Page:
Monday, September 19, 2016

Musings From the Weekend: 2016 IndyCar Review and Predictions Revisited

The final weekend of summer saw an IndyCar champion be crowned, Daniel Ricciardo left it all out on the race track and two Chases were set in Chicago while another was kicked off. Audi chocked like a dog in Austin. Johnny O'Connell crushed a teenagers dreams but a teenager had his day in the GTS class. A damaged Holden limbed home to victory in the Sundown 500. World Superbike raced for the first time in two months. Another champion was crowned at Nürburgring. Here is a run down of what got me thinking.

2016 IndyCar Review
For the previous six seasons, IndyCar has felt like a football team stuck in mediocrity. The Randy Bernard-era was always painted in optimism and things got done. The ball got rolling on the DW12 chassis after years of series officials dragging their asses. Two new manufactures joined the series after years of Honda gulping down victories and championships to brag about on television commercials only to fail to tell the general public the success was from uncontested competitions. He brought back Milwaukee after a year hiatus. He got Loudon, Fontana and Pocono back on the schedule. He revived doubleheaders.

However the Randy Bernard-era was littered with hostility. He butted heads with team owners. Lotus flamed out as a manufacture. Milwaukee struggled to gain its footing. Loudon was one-and-done. The Las Vegas finale didn't go as planned. The aero kits were delayed multiple seasons. The tire bill went up. More teams left the series than joined. He burned bridges with Phoenix and had an attempt to race in China crumble on him in the 11th hour. Ultimately, he pissed off John Barnes and Chip Ganassi enough to get him sacked.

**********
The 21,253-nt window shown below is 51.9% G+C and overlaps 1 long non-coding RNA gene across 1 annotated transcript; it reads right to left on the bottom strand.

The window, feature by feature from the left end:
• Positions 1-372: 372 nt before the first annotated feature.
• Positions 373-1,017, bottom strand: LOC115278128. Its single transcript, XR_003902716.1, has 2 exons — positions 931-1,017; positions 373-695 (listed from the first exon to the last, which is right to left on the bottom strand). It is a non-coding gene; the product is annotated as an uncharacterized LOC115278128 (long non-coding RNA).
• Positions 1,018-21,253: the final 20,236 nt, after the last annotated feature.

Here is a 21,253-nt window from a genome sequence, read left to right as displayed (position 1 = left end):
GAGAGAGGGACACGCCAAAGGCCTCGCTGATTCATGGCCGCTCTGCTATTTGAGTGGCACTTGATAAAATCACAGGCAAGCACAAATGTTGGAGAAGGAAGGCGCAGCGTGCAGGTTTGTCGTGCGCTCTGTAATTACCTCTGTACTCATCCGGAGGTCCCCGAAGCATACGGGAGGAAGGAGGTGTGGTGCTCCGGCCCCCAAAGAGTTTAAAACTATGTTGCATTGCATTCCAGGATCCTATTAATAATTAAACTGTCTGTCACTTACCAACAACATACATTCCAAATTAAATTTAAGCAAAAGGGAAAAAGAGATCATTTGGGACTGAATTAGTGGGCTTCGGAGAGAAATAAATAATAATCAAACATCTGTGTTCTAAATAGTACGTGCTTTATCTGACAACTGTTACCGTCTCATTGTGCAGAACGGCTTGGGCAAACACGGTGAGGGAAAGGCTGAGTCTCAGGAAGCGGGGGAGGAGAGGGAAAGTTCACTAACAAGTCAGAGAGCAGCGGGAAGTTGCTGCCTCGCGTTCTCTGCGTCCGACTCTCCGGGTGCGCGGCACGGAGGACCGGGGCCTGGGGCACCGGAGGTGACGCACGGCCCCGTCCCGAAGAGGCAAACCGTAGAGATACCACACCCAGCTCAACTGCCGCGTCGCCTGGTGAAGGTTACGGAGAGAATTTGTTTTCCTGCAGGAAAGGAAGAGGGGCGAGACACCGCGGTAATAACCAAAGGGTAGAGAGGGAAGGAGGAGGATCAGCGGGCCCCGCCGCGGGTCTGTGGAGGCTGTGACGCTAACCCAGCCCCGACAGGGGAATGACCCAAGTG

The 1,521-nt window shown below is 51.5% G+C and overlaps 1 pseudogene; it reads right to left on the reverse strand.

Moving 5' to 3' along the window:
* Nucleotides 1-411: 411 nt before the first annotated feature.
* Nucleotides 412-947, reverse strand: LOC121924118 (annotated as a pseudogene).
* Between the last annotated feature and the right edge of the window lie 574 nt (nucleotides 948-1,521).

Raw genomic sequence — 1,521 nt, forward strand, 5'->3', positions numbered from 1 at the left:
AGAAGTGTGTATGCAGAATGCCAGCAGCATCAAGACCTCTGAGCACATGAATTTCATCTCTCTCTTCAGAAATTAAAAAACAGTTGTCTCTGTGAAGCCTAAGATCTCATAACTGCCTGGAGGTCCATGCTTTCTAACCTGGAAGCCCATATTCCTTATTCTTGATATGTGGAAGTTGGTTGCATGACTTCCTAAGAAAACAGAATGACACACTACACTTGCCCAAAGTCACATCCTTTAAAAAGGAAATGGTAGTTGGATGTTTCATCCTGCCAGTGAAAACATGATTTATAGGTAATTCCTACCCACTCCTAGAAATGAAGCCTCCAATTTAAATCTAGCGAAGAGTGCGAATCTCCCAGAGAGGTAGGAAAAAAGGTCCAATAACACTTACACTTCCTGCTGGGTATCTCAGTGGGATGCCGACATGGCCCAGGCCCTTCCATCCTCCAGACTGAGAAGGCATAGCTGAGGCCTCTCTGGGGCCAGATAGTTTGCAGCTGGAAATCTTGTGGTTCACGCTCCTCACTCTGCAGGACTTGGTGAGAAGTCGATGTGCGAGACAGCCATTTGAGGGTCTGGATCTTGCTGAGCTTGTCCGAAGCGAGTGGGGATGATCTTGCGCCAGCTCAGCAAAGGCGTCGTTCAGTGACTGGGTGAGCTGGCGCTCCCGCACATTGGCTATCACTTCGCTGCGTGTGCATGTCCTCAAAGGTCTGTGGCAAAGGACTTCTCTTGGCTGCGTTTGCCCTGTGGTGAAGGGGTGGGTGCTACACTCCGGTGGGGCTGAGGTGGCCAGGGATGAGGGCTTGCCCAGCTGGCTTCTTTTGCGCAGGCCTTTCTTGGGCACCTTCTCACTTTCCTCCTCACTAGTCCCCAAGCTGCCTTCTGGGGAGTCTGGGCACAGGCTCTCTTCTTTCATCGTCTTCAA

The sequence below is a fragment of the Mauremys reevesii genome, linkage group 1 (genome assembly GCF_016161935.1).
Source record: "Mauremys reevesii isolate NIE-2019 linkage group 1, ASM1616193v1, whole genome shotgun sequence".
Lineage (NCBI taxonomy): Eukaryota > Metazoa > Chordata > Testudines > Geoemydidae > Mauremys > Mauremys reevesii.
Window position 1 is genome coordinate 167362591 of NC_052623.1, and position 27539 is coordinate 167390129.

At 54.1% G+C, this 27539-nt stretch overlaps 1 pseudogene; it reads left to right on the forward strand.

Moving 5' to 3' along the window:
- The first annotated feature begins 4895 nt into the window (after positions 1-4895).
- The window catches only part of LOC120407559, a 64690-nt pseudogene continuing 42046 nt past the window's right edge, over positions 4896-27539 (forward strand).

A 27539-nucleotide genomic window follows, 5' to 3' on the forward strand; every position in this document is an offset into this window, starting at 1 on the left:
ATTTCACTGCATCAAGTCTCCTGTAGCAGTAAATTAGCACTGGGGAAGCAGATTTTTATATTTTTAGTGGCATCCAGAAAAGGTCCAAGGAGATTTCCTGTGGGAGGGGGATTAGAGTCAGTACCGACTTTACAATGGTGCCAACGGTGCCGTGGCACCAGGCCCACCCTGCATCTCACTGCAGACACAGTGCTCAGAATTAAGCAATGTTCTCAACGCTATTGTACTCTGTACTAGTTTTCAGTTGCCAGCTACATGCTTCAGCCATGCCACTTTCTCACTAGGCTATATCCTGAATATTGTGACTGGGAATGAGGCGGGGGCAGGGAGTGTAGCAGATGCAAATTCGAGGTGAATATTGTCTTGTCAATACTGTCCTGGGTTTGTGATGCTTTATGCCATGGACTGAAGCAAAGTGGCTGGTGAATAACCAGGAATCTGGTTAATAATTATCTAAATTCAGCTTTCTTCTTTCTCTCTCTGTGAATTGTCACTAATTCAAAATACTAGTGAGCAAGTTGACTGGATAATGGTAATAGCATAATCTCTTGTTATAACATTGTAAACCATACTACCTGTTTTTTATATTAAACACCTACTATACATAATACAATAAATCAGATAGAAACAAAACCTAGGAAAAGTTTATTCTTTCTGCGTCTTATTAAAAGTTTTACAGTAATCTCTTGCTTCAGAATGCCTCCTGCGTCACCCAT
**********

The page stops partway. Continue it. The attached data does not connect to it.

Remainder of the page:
Enter Mark Miles. The veteran of running tennis and a Super Bowl committee came in and tried to be a visionary for IndyCar. He made a massive hack to the schedule. The October season finale at Fontana, which saw anywhere from 25,000-30,000 show up, was moved to the heat of Labor Day weekend and the crowd shrunk. The condensed schedule wore down teams. Miles promised international races to start the season and all he produced was a half-renovated race track in Brasilia and rumors about Dubai. Houston vanished. New Orleans came and went. Milwaukee died a second time. His Hail Mary for Fontana was to move the race to late-June and that fell to the ground like a dead duck. Boston was a clusterfuck.

But for all of Mark Miles stubbed toes, he got Phoenix and Road America back on the schedule. Watkins Glen became an emergency race to replace Boston. Gateway is returning next year. He made smart hires in Jay Frye and C.J. O'Donnell. He has been able to achieve 100% retention rate of a schedule from one year to the next. Aero kits were ushered in under the reign and while it wasn't a whopping success it was better to try aero kits than for aero kits to be put in the IndyCar box of headlines never to see the light of day like the Hawaiian Super Prix, the Falcon chassis and a half of dozen races in the Asian-Pacific.

And most importantly, ratings are improving under Mark Miles. They are incremental increases and aren't noticeable to the naked eye especially as it is still difficult for teams to stay in the series but IndyCar is on the right path to becoming a more desirable series for manufactures and sponsors. And Mark Miles has been able to calm a series that had been unstable for two decades. Has there been a calmer season than 2016? Maybe 2008 after reunification when everyone was still in the honeymoon phase but this season has been nothing but calm waters. Aero kits have been settled and no one has chewed Miles out for his decision. He has loosened his belief on the season ending by Labor Day and the schedule is now settled allowing IndyCar to plan for long-term growth. Maybe a third manufacture is in the works.